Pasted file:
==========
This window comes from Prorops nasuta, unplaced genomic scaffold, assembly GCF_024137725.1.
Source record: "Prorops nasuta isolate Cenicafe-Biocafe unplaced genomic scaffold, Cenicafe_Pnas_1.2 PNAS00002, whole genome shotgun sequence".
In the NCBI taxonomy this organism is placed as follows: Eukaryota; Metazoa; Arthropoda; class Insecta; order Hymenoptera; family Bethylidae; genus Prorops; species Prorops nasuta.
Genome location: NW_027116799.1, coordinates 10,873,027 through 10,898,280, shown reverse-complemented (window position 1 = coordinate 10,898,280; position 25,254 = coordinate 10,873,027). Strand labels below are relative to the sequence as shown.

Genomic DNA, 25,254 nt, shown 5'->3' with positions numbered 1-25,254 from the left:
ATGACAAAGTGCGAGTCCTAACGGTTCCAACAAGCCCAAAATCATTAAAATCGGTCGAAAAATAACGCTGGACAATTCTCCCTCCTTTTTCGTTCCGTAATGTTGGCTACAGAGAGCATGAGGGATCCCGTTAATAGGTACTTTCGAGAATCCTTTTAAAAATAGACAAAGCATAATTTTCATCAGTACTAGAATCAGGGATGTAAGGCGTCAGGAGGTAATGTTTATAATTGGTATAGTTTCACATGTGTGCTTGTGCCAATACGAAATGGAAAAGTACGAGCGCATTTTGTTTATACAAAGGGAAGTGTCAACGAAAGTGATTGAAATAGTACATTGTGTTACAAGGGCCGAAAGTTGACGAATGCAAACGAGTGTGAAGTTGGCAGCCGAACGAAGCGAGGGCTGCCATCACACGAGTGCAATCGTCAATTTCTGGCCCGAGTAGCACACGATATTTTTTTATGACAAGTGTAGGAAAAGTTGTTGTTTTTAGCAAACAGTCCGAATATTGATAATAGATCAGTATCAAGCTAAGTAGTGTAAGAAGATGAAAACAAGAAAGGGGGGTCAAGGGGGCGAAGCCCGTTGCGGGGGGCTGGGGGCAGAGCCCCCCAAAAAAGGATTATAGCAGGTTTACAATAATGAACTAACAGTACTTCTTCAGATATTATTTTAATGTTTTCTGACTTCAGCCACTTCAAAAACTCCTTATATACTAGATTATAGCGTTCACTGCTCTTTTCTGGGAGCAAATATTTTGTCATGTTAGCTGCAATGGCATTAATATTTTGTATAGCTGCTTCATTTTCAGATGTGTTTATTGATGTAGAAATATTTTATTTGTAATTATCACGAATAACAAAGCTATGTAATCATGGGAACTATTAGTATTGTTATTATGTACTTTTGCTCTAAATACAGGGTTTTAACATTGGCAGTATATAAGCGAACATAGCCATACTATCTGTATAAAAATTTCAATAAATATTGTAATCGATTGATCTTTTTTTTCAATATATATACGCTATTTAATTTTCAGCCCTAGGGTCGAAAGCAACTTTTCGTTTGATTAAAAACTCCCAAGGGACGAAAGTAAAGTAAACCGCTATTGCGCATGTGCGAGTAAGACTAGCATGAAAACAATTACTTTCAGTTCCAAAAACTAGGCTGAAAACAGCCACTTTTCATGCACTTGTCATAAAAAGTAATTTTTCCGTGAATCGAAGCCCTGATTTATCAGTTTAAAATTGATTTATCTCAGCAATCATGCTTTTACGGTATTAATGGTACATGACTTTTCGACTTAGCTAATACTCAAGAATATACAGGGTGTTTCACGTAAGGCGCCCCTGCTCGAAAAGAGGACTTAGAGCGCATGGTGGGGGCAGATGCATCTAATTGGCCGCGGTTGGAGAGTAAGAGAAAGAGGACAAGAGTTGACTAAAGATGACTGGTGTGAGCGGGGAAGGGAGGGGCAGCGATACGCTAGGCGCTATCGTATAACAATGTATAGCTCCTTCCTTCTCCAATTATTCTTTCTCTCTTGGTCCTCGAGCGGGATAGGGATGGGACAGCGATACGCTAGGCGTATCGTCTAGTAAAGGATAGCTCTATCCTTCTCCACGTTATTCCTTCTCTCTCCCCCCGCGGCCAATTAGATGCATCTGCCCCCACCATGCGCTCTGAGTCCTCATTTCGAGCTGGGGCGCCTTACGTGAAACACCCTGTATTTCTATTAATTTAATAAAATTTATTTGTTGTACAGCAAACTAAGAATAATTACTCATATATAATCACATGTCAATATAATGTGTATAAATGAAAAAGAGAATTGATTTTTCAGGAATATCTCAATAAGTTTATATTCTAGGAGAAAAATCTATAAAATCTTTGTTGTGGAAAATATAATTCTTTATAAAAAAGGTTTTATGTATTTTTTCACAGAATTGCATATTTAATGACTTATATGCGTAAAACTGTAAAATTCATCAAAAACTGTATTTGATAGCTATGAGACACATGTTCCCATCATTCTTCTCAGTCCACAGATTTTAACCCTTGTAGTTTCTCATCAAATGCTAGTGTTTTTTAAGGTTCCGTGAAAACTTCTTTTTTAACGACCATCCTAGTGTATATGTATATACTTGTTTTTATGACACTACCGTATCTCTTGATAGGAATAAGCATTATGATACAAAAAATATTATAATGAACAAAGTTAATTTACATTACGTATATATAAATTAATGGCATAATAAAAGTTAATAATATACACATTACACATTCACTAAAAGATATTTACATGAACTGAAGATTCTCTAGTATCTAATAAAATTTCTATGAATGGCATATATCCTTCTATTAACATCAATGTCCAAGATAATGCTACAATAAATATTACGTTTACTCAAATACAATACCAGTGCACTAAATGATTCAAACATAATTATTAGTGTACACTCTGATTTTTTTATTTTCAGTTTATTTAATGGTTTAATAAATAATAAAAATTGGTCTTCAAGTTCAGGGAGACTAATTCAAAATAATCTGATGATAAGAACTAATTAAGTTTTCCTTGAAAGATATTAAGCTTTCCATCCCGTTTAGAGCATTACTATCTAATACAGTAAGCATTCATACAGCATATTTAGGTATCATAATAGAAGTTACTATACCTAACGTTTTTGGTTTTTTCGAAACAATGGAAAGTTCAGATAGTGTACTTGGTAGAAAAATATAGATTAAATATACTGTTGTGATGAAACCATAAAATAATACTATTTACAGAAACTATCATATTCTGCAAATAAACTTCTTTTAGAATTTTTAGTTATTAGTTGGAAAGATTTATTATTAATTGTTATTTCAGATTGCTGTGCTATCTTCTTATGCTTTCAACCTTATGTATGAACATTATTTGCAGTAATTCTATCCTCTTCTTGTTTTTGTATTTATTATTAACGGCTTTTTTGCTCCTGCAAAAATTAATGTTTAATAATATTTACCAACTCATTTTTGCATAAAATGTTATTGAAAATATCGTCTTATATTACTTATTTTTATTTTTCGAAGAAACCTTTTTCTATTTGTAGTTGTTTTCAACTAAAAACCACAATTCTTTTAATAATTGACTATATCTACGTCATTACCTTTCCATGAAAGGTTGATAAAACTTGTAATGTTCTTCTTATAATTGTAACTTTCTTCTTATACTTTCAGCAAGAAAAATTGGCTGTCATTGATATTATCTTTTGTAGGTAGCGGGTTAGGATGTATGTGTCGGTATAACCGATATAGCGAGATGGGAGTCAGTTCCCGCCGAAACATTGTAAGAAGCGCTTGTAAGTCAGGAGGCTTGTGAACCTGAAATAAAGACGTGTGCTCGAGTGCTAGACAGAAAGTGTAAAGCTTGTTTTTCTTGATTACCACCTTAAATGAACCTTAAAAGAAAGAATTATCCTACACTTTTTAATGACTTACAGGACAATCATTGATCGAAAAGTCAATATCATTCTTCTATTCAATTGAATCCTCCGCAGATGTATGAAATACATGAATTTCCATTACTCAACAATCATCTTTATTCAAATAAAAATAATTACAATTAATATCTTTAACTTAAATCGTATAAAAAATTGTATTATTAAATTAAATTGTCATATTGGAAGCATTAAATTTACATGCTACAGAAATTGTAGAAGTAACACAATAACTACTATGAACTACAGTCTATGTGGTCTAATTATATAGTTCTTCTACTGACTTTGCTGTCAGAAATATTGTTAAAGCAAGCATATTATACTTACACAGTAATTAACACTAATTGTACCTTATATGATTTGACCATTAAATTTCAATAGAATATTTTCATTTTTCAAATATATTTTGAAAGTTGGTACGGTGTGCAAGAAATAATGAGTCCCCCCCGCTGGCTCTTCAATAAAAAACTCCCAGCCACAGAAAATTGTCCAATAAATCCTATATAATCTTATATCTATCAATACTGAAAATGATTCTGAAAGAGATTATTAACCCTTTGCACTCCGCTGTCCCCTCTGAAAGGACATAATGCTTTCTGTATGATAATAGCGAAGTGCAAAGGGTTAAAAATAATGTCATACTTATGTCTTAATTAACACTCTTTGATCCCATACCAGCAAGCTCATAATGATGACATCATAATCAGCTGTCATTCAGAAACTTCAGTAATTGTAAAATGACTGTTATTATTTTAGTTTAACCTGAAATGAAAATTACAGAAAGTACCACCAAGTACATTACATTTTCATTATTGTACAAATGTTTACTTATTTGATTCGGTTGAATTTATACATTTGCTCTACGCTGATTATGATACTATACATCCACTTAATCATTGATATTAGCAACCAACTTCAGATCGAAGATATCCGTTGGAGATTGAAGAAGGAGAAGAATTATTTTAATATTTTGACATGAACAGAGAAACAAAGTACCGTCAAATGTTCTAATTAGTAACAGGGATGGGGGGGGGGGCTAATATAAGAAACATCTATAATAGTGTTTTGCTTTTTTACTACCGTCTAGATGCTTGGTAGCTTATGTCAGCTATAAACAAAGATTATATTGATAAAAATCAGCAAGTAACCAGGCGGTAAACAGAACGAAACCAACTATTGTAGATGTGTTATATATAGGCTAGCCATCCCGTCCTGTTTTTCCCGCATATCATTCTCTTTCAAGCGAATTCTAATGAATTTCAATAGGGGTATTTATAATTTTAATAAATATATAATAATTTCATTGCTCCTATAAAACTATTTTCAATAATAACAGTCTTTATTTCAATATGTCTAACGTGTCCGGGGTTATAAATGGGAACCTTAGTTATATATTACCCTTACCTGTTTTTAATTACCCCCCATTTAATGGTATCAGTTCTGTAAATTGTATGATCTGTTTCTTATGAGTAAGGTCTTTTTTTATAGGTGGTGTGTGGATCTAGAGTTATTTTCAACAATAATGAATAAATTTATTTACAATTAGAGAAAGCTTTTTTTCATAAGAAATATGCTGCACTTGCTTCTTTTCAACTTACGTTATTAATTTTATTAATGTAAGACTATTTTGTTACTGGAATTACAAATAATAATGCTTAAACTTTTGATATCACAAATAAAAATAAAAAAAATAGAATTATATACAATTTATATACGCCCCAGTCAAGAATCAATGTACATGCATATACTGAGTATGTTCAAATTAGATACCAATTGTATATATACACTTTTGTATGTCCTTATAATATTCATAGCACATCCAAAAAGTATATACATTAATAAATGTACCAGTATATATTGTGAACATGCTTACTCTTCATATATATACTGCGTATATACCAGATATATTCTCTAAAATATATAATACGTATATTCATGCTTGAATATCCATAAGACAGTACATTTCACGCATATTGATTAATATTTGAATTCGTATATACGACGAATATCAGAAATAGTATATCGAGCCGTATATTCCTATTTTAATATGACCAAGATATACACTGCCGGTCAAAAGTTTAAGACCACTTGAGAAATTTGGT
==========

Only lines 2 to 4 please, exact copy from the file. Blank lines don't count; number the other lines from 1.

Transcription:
Source record: "Prorops nasuta isolate Cenicafe-Biocafe unplaced genomic scaffold, Cenicafe_Pnas_1.2 PNAS00002, whole genome shotgun sequence".
In the NCBI taxonomy this organism is placed as follows: Eukaryota; Metazoa; Arthropoda; class Insecta; order Hymenoptera; family Bethylidae; genus Prorops; species Prorops nasuta.
Genome location: NW_027116799.1, coordinates 10,873,027 through 10,898,280, shown reverse-complemented (window position 1 = coordinate 10,898,280; position 25,254 = coordinate 10,873,027). Strand labels below are relative to the sequence as shown.